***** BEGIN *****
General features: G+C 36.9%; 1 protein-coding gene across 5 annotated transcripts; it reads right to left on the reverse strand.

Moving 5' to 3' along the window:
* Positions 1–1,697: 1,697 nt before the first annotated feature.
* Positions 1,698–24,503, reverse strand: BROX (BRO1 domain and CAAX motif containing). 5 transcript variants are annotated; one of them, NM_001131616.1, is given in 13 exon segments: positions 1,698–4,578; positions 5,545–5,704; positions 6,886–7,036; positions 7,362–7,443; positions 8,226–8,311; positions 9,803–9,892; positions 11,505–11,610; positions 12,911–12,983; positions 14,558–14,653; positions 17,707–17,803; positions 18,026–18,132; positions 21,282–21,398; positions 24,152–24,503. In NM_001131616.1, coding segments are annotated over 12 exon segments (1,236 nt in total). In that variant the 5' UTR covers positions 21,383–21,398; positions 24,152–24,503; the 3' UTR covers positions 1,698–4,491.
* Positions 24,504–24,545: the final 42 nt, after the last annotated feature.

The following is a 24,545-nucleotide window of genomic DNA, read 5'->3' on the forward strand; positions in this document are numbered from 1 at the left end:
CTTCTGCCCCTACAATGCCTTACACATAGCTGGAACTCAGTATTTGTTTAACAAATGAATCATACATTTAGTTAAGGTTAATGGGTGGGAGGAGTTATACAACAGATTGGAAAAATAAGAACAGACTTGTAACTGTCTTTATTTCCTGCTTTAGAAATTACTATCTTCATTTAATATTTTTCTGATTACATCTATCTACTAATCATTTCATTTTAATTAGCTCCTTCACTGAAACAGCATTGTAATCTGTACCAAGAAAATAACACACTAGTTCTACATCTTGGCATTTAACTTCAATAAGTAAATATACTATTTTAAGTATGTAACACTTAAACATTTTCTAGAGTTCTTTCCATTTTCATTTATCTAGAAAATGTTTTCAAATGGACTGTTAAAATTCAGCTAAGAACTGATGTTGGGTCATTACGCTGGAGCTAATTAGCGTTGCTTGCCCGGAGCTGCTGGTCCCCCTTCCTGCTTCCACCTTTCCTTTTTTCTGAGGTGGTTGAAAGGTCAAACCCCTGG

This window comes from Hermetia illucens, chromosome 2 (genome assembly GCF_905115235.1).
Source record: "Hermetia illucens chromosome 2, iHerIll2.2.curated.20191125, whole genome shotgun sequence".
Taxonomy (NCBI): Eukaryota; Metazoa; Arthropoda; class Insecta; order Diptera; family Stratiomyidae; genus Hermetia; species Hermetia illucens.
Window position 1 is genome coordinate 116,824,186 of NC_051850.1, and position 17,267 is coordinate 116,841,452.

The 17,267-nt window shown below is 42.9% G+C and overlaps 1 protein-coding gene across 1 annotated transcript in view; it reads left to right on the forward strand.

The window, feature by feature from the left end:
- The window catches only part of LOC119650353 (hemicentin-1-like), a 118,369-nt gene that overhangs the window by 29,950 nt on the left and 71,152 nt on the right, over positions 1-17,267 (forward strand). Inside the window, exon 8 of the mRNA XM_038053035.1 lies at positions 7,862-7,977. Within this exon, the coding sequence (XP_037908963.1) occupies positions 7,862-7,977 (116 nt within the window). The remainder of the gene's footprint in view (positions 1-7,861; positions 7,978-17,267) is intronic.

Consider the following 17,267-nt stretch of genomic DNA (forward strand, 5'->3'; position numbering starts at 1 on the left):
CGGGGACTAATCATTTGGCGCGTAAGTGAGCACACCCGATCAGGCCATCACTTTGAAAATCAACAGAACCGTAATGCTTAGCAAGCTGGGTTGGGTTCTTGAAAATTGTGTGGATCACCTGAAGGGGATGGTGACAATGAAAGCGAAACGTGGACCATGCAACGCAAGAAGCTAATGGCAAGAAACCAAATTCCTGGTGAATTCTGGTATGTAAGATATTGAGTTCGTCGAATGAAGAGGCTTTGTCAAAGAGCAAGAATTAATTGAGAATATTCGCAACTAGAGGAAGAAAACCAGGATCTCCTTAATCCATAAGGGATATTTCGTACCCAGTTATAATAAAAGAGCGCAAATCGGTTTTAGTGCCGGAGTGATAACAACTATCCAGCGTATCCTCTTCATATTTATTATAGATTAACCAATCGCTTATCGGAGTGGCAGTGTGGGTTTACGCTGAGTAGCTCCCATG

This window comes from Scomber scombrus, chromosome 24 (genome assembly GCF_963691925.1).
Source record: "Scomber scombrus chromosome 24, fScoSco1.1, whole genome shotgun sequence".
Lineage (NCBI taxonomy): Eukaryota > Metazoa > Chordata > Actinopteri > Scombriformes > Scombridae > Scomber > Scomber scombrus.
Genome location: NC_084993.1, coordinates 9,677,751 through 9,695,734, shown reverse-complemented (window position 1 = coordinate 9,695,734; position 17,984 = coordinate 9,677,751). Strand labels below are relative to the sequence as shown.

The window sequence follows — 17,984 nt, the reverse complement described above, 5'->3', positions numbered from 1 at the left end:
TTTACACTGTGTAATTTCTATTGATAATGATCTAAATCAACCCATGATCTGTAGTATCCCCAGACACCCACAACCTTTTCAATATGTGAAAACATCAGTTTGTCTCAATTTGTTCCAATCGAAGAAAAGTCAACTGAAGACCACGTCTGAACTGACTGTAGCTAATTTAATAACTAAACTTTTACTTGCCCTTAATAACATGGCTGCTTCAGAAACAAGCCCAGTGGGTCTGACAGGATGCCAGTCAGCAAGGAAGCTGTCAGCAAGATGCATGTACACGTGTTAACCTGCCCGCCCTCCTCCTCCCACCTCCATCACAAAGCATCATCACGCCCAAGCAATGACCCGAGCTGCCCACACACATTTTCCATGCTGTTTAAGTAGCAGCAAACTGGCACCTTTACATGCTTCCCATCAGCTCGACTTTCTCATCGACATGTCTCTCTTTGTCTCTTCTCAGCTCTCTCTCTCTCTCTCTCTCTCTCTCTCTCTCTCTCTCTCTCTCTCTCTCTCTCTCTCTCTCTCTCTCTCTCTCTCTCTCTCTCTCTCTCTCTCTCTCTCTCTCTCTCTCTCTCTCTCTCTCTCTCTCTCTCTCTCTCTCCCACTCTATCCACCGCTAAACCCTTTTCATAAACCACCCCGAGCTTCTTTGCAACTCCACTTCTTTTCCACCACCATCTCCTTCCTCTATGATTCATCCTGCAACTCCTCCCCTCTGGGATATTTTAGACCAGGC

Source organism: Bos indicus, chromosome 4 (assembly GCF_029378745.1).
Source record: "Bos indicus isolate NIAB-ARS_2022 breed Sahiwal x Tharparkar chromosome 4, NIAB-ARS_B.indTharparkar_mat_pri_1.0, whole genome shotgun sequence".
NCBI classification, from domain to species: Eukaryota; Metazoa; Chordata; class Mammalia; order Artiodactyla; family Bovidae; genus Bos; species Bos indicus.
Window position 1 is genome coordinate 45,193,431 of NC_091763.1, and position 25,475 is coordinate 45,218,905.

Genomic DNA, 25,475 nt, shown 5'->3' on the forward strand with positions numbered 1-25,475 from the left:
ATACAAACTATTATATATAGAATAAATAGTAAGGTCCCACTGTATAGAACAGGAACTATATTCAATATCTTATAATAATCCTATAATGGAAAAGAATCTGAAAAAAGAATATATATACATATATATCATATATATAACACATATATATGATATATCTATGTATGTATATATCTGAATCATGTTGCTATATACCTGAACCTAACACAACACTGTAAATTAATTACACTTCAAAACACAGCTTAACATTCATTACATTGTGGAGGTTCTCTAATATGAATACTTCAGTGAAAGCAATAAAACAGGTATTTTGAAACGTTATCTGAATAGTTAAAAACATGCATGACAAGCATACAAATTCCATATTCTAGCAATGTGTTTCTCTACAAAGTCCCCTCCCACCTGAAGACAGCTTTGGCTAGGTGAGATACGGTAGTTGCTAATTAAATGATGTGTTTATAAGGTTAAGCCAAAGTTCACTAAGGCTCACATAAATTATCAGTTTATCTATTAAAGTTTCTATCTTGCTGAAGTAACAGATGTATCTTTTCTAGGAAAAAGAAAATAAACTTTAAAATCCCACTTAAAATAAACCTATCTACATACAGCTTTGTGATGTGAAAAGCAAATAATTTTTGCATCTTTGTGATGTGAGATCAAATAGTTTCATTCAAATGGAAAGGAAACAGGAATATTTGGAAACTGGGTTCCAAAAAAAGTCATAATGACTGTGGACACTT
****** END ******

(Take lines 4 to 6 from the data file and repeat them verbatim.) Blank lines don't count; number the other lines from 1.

* Positions 1,698–24,503, reverse strand: BROX (BRO1 domain and CAAX motif containing). 5 transcript variants are annotated; one of them, NM_001131616.1, is given in 13 exon segments: positions 1,698–4,578; positions 5,545–5,704; positions 6,886–7,036; positions 7,362–7,443; positions 8,226–8,311; positions 9,803–9,892; positions 11,505–11,610; positions 12,911–12,983; positions 14,558–14,653; positions 17,707–17,803; positions 18,026–18,132; positions 21,282–21,398; positions 24,152–24,503. In NM_001131616.1, coding segments are annotated over 12 exon segments (1,236 nt in total). In that variant the 5' UTR covers positions 21,383–21,398; positions 24,152–24,503; the 3' UTR covers positions 1,698–4,491.
* Positions 24,504–24,545: the final 42 nt, after the last annotated feature.

The following is a 24,545-nucleotide window of genomic DNA, read 5'->3' on the forward strand; positions in this document are numbered from 1 at the left end: